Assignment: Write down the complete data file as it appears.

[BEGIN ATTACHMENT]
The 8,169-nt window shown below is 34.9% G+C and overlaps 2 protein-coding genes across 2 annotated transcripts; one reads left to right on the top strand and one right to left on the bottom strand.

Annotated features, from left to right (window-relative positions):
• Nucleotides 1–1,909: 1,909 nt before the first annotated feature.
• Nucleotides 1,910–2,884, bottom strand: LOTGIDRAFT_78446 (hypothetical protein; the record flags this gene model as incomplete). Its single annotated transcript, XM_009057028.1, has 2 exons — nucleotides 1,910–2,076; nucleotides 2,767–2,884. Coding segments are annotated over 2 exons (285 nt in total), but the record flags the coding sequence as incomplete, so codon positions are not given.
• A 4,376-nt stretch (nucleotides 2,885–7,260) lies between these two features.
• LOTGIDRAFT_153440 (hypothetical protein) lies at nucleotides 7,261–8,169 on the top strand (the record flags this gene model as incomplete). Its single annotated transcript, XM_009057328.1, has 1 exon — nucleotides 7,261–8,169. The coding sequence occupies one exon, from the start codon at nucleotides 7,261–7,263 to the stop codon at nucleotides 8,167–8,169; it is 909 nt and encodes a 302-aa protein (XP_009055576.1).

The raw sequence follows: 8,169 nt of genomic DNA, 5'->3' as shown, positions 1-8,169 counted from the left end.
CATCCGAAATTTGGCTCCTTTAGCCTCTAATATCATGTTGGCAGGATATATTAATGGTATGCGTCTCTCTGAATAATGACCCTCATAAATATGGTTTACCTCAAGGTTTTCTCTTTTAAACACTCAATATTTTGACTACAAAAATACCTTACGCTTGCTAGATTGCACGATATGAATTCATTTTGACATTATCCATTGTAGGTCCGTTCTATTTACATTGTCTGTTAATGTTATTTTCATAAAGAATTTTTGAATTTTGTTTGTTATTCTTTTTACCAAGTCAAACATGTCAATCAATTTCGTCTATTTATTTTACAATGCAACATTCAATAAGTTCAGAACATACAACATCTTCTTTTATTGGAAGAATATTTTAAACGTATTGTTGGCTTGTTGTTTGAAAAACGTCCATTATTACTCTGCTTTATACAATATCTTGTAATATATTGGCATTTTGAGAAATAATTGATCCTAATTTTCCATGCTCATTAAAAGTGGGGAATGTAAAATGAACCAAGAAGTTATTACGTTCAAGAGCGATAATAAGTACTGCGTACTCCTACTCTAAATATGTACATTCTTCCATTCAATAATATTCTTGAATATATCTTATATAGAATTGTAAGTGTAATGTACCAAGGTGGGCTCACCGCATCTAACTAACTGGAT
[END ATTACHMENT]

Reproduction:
The 8,169-nt window shown below is 34.9% G+C and overlaps 2 protein-coding genes across 2 annotated transcripts; one reads left to right on the top strand and one right to left on the bottom strand.

Annotated features, from left to right (window-relative positions):
• Nucleotides 1–1,909: 1,909 nt before the first annotated feature.
• Nucleotides 1,910–2,884, bottom strand: LOTGIDRAFT_78446 (hypothetical protein; the record flags this gene model as incomplete). Its single annotated transcript, XM_009057028.1, has 2 exons — nucleotides 1,910–2,076; nucleotides 2,767–2,884. Coding segments are annotated over 2 exons (285 nt in total), but the record flags the coding sequence as incomplete, so codon positions are not given.
• A 4,376-nt stretch (nucleotides 2,885–7,260) lies between these two features.
• LOTGIDRAFT_153440 (hypothetical protein) lies at nucleotides 7,261–8,169 on the top strand (the record flags this gene model as incomplete). Its single annotated transcript, XM_009057328.1, has 1 exon — nucleotides 7,261–8,169. The coding sequence occupies one exon, from the start codon at nucleotides 7,261–7,263 to the stop codon at nucleotides 8,167–8,169; it is 909 nt and encodes a 302-aa protein (XP_009055576.1).

The raw sequence follows: 8,169 nt of genomic DNA, 5'->3' as shown, positions 1-8,169 counted from the left end.
CATCCGAAATTTGGCTCCTTTAGCCTCTAATATCATGTTGGCAGGATATATTAATGGTATGCGTCTCTCTGAATAATGACCCTCATAAATATGGTTTACCTCAAGGTTTTCTCTTTTAAACACTCAATATTTTGACTACAAAAATACCTTACGCTTGCTAGATTGCACGATATGAATTCATTTTGACATTATCCATTGTAGGTCCGTTCTATTTACATTGTCTGTTAATGTTATTTTCATAAAGAATTTTTGAATTTTGTTTGTTATTCTTTTTACCAAGTCAAACATGTCAATCAATTTCGTCTATTTATTTTACAATGCAACATTCAATAAGTTCAGAACATACAACATCTTCTTTTATTGGAAGAATATTTTAAACGTATTGTTGGCTTGTTGTTTGAAAAACGTCCATTATTACTCTGCTTTATACAATATCTTGTAATATATTGGCATTTTGAGAAATAATTGATCCTAATTTTCCATGCTCATTAAAAGTGGGGAATGTAAAATGAACCAAGAAGTTATTACGTTCAAGAGCGATAATAAGTACTGCGTACTCCTACTCTAAATATGTACATTCTTCCATTCAATAATATTCTTGAATATATCTTATATAGAATTGTAAGTGTAATGTACCAAGGTGGGCTCACCGCATCTAACTAACTGGAT